The Free Press, Mankato, MN

State, national news

April 19, 2013

Bombing suspects uncle: 'We're ashamed'

Calls nephews 'losers'

BOSTON — One is a scholarship winner described by his father as an angel. The other was a boxer who once said: “I like the USA.”

The suspects in the attack on the Boston Marathon — one killed, one on the loose — are brothers with a background in the separatist Russian republic of Chechnya, at least one a legal permanent resident of the United States, law enforcement officials told NBC News.

While authorities were not sure of a motive, NBC News learned that counterterrorism officials were examining possible links between the Boston bombers and the Islamic Jihad Union of central Asia. Chechnya is predominantly Muslim.

“Somebody radicalized them, but it wasn’t my brother,” the men’s uncle, Ruslan Tsarni, told reporters Friday from Montgomery Village, Md. He encouraged his nephew to turn himself in and said the two had brought shame on Chechens. He said that he had encouraged his own family to stay away from that part of the family.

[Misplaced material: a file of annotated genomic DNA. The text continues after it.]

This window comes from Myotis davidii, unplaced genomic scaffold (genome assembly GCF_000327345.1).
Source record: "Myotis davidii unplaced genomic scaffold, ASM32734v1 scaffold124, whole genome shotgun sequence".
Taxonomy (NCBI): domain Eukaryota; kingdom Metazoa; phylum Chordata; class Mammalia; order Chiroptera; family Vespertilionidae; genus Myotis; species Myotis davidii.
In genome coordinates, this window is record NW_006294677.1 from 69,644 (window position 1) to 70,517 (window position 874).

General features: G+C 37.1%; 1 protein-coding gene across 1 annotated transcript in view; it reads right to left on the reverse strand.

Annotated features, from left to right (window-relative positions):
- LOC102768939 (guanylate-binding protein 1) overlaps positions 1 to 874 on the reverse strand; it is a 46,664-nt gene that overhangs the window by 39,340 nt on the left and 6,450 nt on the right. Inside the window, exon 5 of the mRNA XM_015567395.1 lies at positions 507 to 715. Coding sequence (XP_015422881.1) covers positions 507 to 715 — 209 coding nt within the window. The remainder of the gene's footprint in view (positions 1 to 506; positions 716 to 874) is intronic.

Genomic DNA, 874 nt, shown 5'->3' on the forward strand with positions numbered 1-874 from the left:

“What I think was behind it: Being losers,” he said. “Of course we’re ashamed.”

The suspect at large early Friday was identified Dzhokhar Tsarnaev, 19, born in Kyrgyzstan, holding a Massachusetts driver’s license and living in the Boston suburb of Cambridge. He was the suspect in the white hat in surveillance photos from the marathon released by the FBI.

His father, speaking from Russia, told The Associated Press that he was “a true angel” with an interest in medicine. He was registered as a student at the University of Massachusetts Dartmouth, the school said. He was awarded a $2,500 city scholarship toward college two years ago.

Sierra Schwartz, who identified herself as a high school friend of Dzhokhar Tsarnaev, told NBC News that he had lots of friends and did not seem to brood.

A tense night of police activity that left a university officer dead on campus just days after the Boston Marathon bombings and amid a hunt for two suspects caused officers to converge on a neighborhood outside Boston, where residents heard gunfire and explosions.

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